As the morning sun eased on her wrinkled skin, nothing ever suggested this would be her last.

It was a beautiful day, none like she’s ever experienced. Mama, as she was fondly called went about her day with much gusto. Energy bursting through her and with a wide beautiful smile, she was ready, ready to take on the day.

She reached out to mum, told her she hadn’t seen me in a long time. She then asked about my general well being. Mama always does. “You should try and see your grandmother,” mum quipped, “she asked of you earlier today,” I promised mum I was going to see her that day, unbeknownst to me, I will not meet her in her ever joyful state.

I had a few errands to run that day. Round up on a project, submit yet another proposal: with hopes that this one will pull through. The project cost was less than $500. Meet with a friend then finally meet with mama. Yes, in that order. Seeing mama was the last thing on my to-do list. I could always see her, I thought to myself.

The day probably ran at twice its regular speed. Before I could get around to everything I was supposed to do for the day, it was 6PM and being a Wednesday, I needed to be in church for mid-week service. I can’t remember exactly what the theme of the message was, but I remember the Pastor teaching on family and relationships. Then it dawned on me that I was yet to see mama. Service ended by a few minutes after 8PM. “It’s late,” I told myself, “I will see mama tomorrow. I will see her first thing tomorrow morning.”

As I made my way out of the church building, I put on my phone, the phone had barely come on when a call came through, it was mum. “Meet me at your grandmother’s place…immediately,” her voice was shaky and I could barely make out some of the things she said. I boarded a motorbike immediately, I never haggled with the rider. I just wanted to get to grandmas.

I got to grandma’s house, her living room was filled with people. I waded my way through the crowd, mama was laid on a couch, she didn’t move, she didn’t talk. She just laid still. I rushed to her immediately, she was gasping for breath. There was a cut on her chin and the blood wouldn’t clot. Mama had tripped on a beacon just in front of her balcony. She landed badly, hitting her chin on the side of a half wall. She was hypertensive. The shock probably didn’t help too.

I ran out to get her first aid before we could give her proper medical care. I scrolled through my phone book as fast as I could, dialling every number that had “Dr.” in its name. By the time I came back inside, her hands and feet were cold, really cold. She stopped breathing entirely. We lost her. Then it hit me, I will never see her the following day as I had promised. She wasn’t tops on my to-do list for the following day. Mama was gone. Gone forever.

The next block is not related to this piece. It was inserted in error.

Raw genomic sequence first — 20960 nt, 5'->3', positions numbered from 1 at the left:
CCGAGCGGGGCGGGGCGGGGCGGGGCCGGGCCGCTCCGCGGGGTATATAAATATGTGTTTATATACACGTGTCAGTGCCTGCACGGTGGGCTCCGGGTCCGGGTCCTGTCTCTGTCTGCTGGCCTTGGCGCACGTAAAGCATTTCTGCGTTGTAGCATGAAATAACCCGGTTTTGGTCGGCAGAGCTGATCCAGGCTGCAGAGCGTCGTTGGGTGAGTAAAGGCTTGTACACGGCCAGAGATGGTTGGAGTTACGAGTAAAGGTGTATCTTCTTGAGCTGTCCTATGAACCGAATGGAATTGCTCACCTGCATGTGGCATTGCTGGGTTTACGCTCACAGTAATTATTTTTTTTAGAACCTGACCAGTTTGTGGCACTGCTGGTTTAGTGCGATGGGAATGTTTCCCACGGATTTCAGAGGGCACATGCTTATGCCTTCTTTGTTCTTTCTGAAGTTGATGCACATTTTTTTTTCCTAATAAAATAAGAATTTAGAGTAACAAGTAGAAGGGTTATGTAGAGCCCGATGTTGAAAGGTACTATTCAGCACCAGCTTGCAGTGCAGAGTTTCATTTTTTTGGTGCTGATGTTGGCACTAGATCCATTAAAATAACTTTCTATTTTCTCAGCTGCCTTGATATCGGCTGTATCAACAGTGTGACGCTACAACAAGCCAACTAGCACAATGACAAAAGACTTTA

We lifted her into her bedroom, there was a little pool underneath where she’d laid on her couch. As I laid down by her bedside, I reflected on the day. While running between meetings, I had seen her walking back from the small market not far from where she lived. Could I have asked the bike rider to stop and let me go say hello to my grand mum, at least for the last time? Why didn’t I just cancel everything for that day and spend the entire day with her? To this day, I still feel the pain. I never had the opportunity to say a proper goodbye to mama.

With these thoughts racing through my mind, I drew closer to mama, bent over and kissed her forehead, it was cold. My nostrils touched hers and the were cold. Everyone left the room, I still sat there, with her, mumbling words as the tears stream uncontrollably down my cheeks. Maybe, just maybe if I had stayed the day with her, when her neighbour came to report an incident to her, the incident that made her leave her house that evening to go broker peace, the same incident that made her trip while returning from this neighbour’s house, maybe I would have asked her not to go out that evening but rather the following day, maybe I would have been the one to go settle the issue, I probably would have saved her the stress. Just maybe.

As I left mama’s bedside that night, so many unanswered questions, regret and guilt taking their toll on me. That night will end up being my longest night. I probably had less than 3 hours of proper sleep.

Before dawn the following day, I was at mama’s house again. I went straight into her bedroom, but just before I entered, I had hoped to see her, sitting on her favourite chair, with a wide smile on her face, hoping she would say to me “Etekamba eme di, idem etie didie?” But this wasn’t going to happen. Instead, she was still lying the same way we laid her the previous night. It looked as though she was sleeping, she looked peaceful, I momentarily thought to myself, “mama is resting, let me leave the old woman to get some rest,” but I was wrong, she wasn’t sleeping. I sat by her bedside, touched her left hand, they were stiff. Very stiff, then I said to her, “mama, emesiere,” hoping she would hear me, hoping she would respond, “baba, emesiere nde.” She didn’t.

Even though I saw mama first thing the following morning like I had told myself, I didn’t meet the ever cheerful woman I had grown to know and love. I miss her to this day. She would have been 79-years old today. I love you, mama. Sleep well.


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Celestine Omin



Celestine Omin

On Software, life and everything in-between

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